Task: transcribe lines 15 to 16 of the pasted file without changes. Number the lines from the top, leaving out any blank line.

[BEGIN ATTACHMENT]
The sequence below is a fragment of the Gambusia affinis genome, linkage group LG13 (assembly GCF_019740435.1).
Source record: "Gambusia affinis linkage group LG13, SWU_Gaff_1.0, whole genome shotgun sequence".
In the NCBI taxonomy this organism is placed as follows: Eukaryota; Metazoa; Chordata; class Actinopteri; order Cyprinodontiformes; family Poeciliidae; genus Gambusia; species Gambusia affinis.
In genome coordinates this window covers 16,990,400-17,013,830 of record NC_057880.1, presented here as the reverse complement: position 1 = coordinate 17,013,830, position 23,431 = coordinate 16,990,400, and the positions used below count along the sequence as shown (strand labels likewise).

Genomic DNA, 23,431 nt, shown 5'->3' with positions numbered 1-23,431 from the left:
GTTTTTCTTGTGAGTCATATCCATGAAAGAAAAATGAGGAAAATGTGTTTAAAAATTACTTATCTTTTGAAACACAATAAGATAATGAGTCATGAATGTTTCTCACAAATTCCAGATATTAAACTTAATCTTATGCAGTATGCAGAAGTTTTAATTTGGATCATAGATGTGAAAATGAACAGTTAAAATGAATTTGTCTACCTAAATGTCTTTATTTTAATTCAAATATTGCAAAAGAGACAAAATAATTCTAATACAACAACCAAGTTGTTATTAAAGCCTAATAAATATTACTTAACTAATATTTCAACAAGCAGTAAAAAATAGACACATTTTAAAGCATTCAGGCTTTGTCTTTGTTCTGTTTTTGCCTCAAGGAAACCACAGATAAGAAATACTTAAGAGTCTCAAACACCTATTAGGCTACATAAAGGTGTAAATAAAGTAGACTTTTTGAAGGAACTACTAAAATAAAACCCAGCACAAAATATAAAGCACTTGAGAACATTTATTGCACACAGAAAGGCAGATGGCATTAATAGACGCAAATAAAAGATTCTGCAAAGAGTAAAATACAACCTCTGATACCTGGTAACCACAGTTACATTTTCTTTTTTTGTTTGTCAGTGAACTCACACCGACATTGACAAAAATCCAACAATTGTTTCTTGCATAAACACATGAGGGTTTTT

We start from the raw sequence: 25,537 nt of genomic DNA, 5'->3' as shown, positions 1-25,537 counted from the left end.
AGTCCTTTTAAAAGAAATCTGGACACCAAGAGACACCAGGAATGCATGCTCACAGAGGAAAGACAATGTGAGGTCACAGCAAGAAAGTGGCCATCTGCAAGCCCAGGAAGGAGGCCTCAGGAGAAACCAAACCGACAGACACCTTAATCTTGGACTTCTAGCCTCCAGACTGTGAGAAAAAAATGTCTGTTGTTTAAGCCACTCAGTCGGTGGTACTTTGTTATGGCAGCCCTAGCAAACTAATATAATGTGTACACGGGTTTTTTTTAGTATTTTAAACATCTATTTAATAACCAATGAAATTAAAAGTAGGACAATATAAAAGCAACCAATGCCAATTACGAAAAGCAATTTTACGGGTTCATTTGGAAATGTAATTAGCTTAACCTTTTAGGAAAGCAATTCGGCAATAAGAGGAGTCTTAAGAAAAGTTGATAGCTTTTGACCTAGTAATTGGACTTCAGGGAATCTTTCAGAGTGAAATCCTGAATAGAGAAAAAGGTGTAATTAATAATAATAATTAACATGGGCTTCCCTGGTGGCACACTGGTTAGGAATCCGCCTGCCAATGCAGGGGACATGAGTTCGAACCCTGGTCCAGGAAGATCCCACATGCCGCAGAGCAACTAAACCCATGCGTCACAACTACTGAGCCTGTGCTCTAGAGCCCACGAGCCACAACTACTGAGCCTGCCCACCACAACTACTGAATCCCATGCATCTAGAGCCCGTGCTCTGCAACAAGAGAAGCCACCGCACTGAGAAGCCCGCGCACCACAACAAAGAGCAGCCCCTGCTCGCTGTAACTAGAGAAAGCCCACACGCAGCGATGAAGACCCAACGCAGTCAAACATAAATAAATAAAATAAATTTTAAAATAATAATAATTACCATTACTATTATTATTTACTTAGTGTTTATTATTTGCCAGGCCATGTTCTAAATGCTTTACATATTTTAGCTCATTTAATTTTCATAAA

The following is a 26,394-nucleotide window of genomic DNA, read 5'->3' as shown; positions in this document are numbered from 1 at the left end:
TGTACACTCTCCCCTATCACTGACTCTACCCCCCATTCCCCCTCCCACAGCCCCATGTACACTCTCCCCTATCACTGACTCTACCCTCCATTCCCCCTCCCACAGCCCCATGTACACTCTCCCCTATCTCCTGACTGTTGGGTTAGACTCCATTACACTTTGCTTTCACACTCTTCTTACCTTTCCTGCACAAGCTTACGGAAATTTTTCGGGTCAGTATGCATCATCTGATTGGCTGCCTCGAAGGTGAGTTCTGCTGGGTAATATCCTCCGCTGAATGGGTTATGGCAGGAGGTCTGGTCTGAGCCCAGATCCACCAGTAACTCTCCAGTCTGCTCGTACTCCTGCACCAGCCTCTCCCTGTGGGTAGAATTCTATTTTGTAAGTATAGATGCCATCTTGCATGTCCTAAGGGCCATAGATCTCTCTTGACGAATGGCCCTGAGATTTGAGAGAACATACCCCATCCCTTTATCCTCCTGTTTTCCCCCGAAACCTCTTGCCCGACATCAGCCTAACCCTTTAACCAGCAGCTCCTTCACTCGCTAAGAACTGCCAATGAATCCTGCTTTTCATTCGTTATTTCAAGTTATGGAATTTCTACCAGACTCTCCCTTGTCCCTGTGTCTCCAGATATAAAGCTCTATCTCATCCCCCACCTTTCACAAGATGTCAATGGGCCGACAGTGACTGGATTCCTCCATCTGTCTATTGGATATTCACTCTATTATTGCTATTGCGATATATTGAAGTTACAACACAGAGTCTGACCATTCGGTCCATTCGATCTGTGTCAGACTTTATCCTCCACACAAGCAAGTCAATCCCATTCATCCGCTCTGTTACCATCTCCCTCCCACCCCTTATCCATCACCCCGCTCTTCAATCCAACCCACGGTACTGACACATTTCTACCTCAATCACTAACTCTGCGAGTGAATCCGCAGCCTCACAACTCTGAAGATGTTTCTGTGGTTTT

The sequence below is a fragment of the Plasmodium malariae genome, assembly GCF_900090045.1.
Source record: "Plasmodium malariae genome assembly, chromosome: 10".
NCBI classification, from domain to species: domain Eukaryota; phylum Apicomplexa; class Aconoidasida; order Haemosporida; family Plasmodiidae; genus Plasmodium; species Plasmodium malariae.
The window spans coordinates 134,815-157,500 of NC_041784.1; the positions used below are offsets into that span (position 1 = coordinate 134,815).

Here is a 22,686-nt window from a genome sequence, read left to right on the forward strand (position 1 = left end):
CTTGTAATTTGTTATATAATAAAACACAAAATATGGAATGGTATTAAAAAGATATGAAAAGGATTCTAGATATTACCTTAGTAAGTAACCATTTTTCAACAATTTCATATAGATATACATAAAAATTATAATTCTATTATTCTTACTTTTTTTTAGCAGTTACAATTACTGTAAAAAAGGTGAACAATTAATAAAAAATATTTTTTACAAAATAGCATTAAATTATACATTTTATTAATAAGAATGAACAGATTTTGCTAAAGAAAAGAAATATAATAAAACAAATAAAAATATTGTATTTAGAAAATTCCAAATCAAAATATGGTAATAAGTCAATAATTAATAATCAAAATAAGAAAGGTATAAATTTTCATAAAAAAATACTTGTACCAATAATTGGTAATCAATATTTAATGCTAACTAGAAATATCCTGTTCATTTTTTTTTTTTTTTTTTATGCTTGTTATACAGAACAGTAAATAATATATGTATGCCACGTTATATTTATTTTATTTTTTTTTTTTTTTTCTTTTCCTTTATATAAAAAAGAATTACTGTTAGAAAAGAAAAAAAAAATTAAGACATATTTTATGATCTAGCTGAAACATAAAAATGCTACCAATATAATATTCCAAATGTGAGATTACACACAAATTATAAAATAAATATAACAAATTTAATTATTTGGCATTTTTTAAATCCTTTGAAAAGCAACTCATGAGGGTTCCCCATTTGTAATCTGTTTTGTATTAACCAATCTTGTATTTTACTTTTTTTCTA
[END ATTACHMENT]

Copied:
Here is a 22,686-nt window from a genome sequence, read left to right on the forward strand (position 1 = left end):
CTTGTAATTTGTTATATAATAAAACACAAAATATGGAATGGTATTAAAAAGATATGAAAAGGATTCTAGATATTACCTTAGTAAGTAACCATTTTTCAACAATTTCATATAGATATACATAAAAATTATAATTCTATTATTCTTACTTTTTTTTAGCAGTTACAATTACTGTAAAAAAGGTGAACAATTAATAAAAAATATTTTTTACAAAATAGCATTAAATTATACATTTTATTAATAAGAATGAACAGATTTTGCTAAAGAAAAGAAATATAATAAAACAAATAAAAATATTGTATTTAGAAAATTCCAAATCAAAATATGGTAATAAGTCAATAATTAATAATCAAAATAAGAAAGGTATAAATTTTCATAAAAAAATACTTGTACCAATAATTGGTAATCAATATTTAATGCTAACTAGAAATATCCTGTTCATTTTTTTTTTTTTTTTTTATGCTTGTTATACAGAACAGTAAATAATATATGTATGCCACGTTATATTTATTTTATTTTTTTTTTTTTTTTCTTTTCCTTTATATAAAAAAGAATTACTGTTAGAAAAGAAAAAAAAAATTAAGACATATTTTATGATCTAGCTGAAACATAAAAATGCTACCAATATAATATTCCAAATGTGAGATTACACACAAATTATAAAATAAATATAACAAATTTAATTATTTGGCATTTTTTAAATCCTTTGAAAAGCAACTCATGAGGGTTCCCCATTTGTAATCTGTTTTGTATTAACCAATCTTGTATTTTACTTTTTTTCTA